Frequently Asked Questions

What is the criteria for a country being added to the watchlist?

The CIVICUS Monitor Watchlist draws attention to countries where there has been a rapid decline in the respect of civic freedoms (especially freedom of speech, freedom of assembly and freedom of association). We view the civic space conditions to be worsening as a result of ongoing and developing restrictions which are either affecting civil society at large in the country, or specific cohorts of activists, journalists and civil society organisations.

How does the shortlist of countries get decided?

To select countries for the CIVICUS Monitor Watchlist, CIVICUS draws on its extensive networks of members, partners and data generated through the CIVICUS Monitor. As a research collaboration between 20+ research partners, the CIVICUS Monitor benefits from a variety of data sources to shortlist countries for the CIVICUS Monitor Watchlist. These include, quantitative civic space scores, latest top violations in the country, intel from latest country updates and reflections from research experts on the ground. We use a variety of these data points to identify countries where there has been a rapid decline in respect for civic space.

How often is the watchlist updated?

Roughly every 3-4 months. The list typically coincides with meetings at the Intergovernmental level where the Monitor research consortium can present our concerns and findings to the Human Rights Council, UN experts and international agencies.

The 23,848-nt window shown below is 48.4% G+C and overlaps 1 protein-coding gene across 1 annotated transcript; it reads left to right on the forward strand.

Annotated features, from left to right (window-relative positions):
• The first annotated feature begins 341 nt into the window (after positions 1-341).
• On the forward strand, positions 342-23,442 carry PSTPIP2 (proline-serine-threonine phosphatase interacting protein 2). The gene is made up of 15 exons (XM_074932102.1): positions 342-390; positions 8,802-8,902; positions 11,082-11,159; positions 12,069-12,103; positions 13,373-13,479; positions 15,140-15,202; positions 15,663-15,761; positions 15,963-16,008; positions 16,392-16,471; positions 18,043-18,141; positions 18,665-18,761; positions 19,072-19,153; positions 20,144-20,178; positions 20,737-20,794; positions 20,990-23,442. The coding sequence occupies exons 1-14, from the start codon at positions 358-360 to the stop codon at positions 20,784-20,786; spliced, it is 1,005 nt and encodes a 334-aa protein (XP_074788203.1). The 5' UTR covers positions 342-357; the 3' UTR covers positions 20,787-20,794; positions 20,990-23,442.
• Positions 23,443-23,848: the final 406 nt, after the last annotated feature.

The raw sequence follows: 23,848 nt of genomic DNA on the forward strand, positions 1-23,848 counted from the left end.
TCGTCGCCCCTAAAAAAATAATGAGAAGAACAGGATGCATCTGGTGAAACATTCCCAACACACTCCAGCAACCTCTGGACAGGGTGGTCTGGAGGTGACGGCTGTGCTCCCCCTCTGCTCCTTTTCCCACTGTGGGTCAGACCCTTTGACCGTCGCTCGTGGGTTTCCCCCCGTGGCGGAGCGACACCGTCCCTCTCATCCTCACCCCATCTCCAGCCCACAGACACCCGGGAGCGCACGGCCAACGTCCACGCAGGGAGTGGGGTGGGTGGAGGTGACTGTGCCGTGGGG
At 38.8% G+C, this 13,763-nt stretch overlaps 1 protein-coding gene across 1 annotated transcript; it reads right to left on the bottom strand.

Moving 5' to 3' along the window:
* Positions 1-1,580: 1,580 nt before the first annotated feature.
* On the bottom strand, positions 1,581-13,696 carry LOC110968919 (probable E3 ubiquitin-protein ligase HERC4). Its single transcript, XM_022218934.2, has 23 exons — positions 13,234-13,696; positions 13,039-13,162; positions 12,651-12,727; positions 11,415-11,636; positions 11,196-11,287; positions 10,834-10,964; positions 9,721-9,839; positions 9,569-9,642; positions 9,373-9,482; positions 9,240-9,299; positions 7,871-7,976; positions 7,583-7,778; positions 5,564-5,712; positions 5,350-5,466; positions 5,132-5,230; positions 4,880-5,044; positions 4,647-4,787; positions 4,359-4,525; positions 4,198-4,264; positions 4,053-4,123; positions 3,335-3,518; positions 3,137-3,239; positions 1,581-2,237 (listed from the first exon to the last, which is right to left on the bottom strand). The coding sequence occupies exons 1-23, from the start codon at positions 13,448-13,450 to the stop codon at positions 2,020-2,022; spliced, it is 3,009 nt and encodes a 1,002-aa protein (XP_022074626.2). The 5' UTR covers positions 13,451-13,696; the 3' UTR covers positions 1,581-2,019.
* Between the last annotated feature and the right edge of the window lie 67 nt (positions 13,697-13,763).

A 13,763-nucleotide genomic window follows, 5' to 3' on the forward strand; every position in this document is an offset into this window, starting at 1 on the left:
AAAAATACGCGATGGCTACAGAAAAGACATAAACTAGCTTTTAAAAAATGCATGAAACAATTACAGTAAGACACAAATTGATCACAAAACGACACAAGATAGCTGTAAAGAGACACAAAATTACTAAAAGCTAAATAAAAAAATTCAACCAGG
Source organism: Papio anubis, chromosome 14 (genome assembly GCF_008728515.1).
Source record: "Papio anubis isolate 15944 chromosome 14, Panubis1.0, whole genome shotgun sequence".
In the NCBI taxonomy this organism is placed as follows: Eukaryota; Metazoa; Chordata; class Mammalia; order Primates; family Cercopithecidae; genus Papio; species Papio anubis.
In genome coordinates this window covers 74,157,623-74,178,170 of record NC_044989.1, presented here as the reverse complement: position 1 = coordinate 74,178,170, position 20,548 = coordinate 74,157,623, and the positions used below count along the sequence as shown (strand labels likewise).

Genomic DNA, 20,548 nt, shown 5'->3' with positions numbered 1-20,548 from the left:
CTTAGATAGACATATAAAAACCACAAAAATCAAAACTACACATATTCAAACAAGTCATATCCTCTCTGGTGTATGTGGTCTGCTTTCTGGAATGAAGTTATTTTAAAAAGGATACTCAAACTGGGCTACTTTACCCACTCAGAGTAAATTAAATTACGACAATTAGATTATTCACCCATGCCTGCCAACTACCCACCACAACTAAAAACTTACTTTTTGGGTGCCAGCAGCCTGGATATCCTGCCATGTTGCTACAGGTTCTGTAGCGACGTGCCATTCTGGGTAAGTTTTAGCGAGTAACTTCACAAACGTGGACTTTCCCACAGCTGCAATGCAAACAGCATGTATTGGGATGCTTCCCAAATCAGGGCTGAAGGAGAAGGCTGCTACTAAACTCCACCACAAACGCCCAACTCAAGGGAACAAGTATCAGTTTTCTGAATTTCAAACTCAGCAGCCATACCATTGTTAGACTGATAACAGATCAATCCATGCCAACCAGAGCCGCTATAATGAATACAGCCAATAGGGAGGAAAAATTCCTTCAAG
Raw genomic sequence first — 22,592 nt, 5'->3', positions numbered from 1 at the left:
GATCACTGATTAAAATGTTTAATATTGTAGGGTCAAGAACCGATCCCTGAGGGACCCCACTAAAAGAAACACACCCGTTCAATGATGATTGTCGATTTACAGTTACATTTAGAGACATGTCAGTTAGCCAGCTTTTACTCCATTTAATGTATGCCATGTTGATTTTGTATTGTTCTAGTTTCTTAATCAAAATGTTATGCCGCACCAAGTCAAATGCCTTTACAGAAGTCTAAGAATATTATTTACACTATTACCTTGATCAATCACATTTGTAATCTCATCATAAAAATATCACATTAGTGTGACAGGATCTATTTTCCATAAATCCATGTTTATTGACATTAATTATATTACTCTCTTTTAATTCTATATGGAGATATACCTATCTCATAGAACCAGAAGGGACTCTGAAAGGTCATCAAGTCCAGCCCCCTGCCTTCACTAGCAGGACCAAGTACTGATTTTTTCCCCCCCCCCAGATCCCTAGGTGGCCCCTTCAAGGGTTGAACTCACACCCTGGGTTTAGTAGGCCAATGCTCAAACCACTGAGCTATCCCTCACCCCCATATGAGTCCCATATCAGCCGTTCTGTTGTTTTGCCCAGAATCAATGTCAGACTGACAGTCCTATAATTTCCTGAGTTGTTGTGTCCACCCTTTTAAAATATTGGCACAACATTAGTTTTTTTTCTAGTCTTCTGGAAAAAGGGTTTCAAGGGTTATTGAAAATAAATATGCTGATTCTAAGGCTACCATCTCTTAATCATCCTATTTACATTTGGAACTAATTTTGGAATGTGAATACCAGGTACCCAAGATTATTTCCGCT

When countries are removed from the list, it does not necessarily mean there has been an improvement in civic space conditions. There are many instances where the deterioration in rights has continued.

What are the objectives of having a civic space watchlist?

The CIVICUS Monitor Watchlist aims to mobilise CIVICUS’ global network of members and supporters in advocacy. Through our work we hope to provide solidarity to our members on the ground and complement their advocacy efforts at the national level. As a global alliance, we use international spaces to hold states to account for their non-compliance with their human rights obligations to protect and respect civic freedoms. In doing so, the Watchlist aims to bridge the local with the global by opening closing spaces for civil society operation and participation.